The medical device market in China has shown unprecedented growth over the past two decades and the forecast for demand indicates no sign of slowing down. From research and development to manufacturing facilities, multinational corporations have made significant investments in the market. But these investments come with challenges. Foreign companies doing business in China must navigate an uncertain and fluid operating environment, facing a distinct set of issues related to third-party relationships.

Matthew Couillard, Director of TDI Compliance, led an “Ask the Experts” session at the Global MedTech Compliance Conference (GMTCC) in Paris. For companies already engaged in the Chinese medical device market or those considering expansion, TDI Compliance has prepared five critical questions to consider:

1. Who is really behind your third parties?

When evaluating third-party risk in China it is critical to understand the unique challenges around beneficial ownership. Features of the tax code combined with a desire to keep a low profile can make it difficult to connect the dots. For example, if a company was associated with a bribery issue or other improper business practice, the controllers of the company can easily obscure their relationship by standing up a new entity.

2. What are the risks associated with health care providers (HCPs) and third-party foundations?

AdvaMed and MedTech Europe released recent guidance regarding the direct sponsorship of HCPs to attend educational events. The guidance indicates that such sponsorship should be done through a third-party foundation which then selects the HCP. While most companies have already started to comply with this, issuing grants or payments to third party foundations in China, even if done to mitigate concerns around HCP sponsorship, poses unique risk to your organization including political exposure.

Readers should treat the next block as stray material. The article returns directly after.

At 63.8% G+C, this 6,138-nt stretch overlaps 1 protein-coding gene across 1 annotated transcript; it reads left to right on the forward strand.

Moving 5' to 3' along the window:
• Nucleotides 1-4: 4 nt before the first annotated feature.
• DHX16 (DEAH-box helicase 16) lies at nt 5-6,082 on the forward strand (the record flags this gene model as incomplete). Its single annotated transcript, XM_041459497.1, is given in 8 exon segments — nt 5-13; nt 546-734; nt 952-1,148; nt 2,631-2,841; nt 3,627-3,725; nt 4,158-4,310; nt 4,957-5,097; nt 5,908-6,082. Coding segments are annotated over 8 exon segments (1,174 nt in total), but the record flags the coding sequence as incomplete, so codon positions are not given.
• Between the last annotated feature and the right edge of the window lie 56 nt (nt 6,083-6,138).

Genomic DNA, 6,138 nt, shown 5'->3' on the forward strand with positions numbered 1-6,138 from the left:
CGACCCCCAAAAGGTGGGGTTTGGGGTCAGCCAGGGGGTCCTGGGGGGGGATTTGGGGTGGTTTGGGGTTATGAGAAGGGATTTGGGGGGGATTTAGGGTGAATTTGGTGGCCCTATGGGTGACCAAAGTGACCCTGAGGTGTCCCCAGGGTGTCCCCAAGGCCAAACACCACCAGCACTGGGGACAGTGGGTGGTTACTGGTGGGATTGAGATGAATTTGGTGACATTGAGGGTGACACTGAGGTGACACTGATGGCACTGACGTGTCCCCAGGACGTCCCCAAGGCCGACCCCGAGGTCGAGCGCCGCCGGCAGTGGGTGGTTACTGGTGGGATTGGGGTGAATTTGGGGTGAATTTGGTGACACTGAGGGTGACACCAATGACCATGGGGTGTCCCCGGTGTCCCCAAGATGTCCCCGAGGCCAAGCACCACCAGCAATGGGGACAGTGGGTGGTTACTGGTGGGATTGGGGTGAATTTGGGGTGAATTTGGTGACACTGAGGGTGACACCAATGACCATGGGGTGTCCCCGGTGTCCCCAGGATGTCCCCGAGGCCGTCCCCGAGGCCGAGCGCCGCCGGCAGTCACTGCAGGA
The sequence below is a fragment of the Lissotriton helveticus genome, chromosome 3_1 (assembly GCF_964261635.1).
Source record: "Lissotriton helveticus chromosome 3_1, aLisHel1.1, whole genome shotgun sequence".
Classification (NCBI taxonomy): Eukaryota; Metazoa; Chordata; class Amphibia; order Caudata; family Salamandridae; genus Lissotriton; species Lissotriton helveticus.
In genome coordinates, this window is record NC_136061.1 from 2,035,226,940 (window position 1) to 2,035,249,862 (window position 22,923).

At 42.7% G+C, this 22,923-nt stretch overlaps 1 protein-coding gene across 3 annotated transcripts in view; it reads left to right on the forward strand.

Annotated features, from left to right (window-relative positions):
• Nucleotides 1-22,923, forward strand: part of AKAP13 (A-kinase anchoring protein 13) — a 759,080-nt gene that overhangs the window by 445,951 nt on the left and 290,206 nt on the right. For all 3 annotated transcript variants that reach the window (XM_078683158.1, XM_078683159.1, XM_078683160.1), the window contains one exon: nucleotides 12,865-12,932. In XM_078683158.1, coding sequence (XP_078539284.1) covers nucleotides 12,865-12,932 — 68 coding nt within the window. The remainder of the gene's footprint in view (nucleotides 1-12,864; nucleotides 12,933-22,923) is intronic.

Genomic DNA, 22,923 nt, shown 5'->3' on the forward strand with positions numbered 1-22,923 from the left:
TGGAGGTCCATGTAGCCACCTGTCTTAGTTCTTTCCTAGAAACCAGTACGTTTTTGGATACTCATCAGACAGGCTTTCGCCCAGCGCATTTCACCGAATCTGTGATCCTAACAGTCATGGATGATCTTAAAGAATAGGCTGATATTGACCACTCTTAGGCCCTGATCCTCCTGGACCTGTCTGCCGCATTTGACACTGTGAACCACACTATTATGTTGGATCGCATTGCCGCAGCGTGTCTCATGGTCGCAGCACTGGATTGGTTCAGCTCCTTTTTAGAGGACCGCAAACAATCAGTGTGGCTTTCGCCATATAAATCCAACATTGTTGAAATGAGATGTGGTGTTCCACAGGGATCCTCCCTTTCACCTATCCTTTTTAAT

3. What are some of the recent and upcoming regulatory changes and how might they impact our distribution channels?

When managing third-party risk in China, it is important to understand the dynamics of subdistributors and maintain an awareness of the regulatory changes that may affect these relationships. Recent discussion around the implementation of a two-invoice policy—aimed at improving transparency and pricing—may increase consolidation of distributors or even reclassification of company type.

4. Will the increased use of centralized procurement platforms simply shift the potential for corruption?

In 2012, the National Health and Family Planning Commission released its Standards for the Central Procurement of High-Value Medical Supplies which required the process to be managed centrally at the provincial level and conducted via a government-led bidding process. In some cases, the third-party risk appears to be shifting from the doctor/distributor relationship to the procurement/supplier relationship which may require you to refocus your screening efforts.

5. How do companies reconcile the marked increase in anticorruption efforts by the Chinese government with the increased focus on privacy and data protection in China?

The Chinese government has increased regulatory oversight in the procurement of medical supplies and issued two recent directives focused on intensifying punishments for anti-unfair competition in the medical field. At the same time, there has been recent regulation around the disclosure of personal information, cybersecurity, and information flow through electronic channels. This represents a significant challenge for risk managers due to a reduction in the information that is available to mitigate risk.


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